How Do You Approach Revision Rhinoplasty?
- Rhinoplasty, a surgery to fix either the cosmetic defects or improve the function of the nose, is one of the most technically difficult surgeries. Patients may end up dissatisfied with their end results, and wish to fix their unsuccessful nose jobs, which has created a large need for secondary or even multiple surgeries. Revision rhinoplasty in London is a nose surgery that is done on a nose that has previously been operated on.
- Because nose surgery is a challenging procedure, if the surgeon is not sufficiently skilled or experienced, patients can end up with breathing problems or dissatisfaction with the cosmetic appearance of their nose. Revision rhinoplasty seeks to solve these problems, and as each case is unique, the techniques used will also vary per patient. A previous surgery complicates any further work, which is why revision rhinoplasties can add more difficulties to an already demanding surgery. That is why it is important to choose a surgeon who has a great deal of technical skill, knowledge of the latest techniques, an artistic touch, and extensive experience, especially with dealing with the patient’s specific ethnic group and problem.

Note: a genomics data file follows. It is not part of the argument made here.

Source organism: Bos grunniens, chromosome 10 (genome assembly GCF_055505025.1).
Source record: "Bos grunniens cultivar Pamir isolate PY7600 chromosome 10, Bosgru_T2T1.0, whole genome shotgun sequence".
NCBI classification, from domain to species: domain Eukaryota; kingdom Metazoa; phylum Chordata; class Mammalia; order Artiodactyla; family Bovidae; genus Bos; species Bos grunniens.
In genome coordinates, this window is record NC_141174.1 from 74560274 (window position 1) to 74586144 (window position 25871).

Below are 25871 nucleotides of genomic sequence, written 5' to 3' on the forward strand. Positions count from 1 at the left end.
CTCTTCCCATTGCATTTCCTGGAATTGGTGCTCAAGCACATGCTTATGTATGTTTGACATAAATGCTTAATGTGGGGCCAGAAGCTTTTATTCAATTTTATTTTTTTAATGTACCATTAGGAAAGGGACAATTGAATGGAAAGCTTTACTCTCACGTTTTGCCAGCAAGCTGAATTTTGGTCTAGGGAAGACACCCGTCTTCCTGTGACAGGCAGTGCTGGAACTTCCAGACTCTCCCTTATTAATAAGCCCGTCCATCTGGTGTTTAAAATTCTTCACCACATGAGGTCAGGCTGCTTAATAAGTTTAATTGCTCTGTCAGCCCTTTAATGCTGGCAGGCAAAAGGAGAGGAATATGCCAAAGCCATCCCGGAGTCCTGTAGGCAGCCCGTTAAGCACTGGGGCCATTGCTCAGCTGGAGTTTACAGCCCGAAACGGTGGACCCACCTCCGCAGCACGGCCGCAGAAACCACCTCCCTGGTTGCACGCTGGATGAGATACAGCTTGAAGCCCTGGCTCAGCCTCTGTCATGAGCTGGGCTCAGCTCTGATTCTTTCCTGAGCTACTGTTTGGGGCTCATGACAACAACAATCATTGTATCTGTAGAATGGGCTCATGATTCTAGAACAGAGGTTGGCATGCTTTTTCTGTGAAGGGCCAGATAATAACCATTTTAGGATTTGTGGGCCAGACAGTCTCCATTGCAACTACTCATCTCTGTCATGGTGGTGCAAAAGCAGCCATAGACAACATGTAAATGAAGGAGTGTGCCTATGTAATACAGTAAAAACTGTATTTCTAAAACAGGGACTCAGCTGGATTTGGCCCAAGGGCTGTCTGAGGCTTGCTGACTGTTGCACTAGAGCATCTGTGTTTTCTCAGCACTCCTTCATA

- Simpler cases of revision rhinoplasty will remove some excess tissue or cartilage that was missed in the first surgery. There are also cases of straightening out a crooked nose, and the most complicated cases will require a complete overhaul of the nose.
- There are also further limitations on a revision rhinoplasty in London that was not present in an original rhinoplasty: scar tissue may have built up to a point where surgery is inadvisable, or the skin in the area may be compromised or insufficient. Revision surgery can be very challenging with a combination of scar tissue and a change in natural anatomy, realistic expectations are an important consideration.
Reduced Breathing After Rhinoplasty?
Commonly patients come to see Dr De Silva improve both their breathing after undergoing the previous rhinoplasty. To assess breathing requires an assessment in person and cannot be completed with photographs or imaging alone. For specific patients’ further tests may be required to evaluate the cause of their reduced breathing and including a CT (computerised tomography) scan.
Although measures can be taken to preserve breathing during rhinoplasty, rarely breathing maybe be compromised as the nose has been reduced in size. Additional measures including the use of graft material are often required to improve breathing in revision cases.